Below are two pitchers’ statistics from last night. Guess which pitcher recorded the win and which pitcher recorded a no-decision.

Pitcher A: 6 IP, 12 H, 4 R, 2 BB, 4 K

Pitcher B: 8 IP, 7 H, 0 R, 0 BB, 7 K

Pitcher A is Boston Red Sox pitcher John Lackey and Pitcher B is Arizona Diamondbacks pitcher Dan Haren. Defying all logic, Lackey recorded his sixth win of the season last night, and Haren received the hard-luck no-decision.

Lackey was terrible last night against the Oakland A’s. His fastball was flat, his curve had no sharpness to it and as you could imagine, he had runners on base all night.

Essentially Lackey’s start last night was a microcosm of his entire season.

Haren on the other hand was spot-on against the Los Angeles Dodgers. He threw 20 first-pitch strikes to the 31 batters he faced, and when he wasn’t striking someone out, he was inducing weak ground balls.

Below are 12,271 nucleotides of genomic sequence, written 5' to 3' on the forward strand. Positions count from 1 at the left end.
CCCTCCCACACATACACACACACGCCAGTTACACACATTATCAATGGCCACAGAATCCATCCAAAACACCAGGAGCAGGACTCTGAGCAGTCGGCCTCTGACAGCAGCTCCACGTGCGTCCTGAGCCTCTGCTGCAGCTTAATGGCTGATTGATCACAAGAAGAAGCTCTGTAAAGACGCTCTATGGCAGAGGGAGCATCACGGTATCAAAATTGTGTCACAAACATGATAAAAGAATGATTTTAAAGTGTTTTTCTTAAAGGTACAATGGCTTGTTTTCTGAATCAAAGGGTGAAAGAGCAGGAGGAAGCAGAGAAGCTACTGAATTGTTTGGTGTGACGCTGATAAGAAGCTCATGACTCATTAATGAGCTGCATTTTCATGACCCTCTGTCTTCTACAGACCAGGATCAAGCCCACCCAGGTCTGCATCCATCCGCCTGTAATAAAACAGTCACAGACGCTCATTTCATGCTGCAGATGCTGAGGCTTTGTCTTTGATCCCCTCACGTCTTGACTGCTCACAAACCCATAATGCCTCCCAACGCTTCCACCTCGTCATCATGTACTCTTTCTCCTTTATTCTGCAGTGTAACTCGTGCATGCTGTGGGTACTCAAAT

Unfortunately for Haren, Dodgers’ rookie pitcher John Ely matched him pitch-for-pitch, and the Dodgers eventually won 1-0 in 11 innings.

My point is that as baseball and baseball statistics have evolved, we have learned that wins for a pitcher is not an accurate way to reflect how good a pitcher actually is.

Of course, people will have different opinions on what statistic is the best one to measure the true value of a pitcher, and that’s fine. But I think the one thing everyone will agree on is that wins is not the best way to do it.

Last night was another great example of that.

You can follow The Ghost of Moonlight Graham on Twitter @ theghostofmlg

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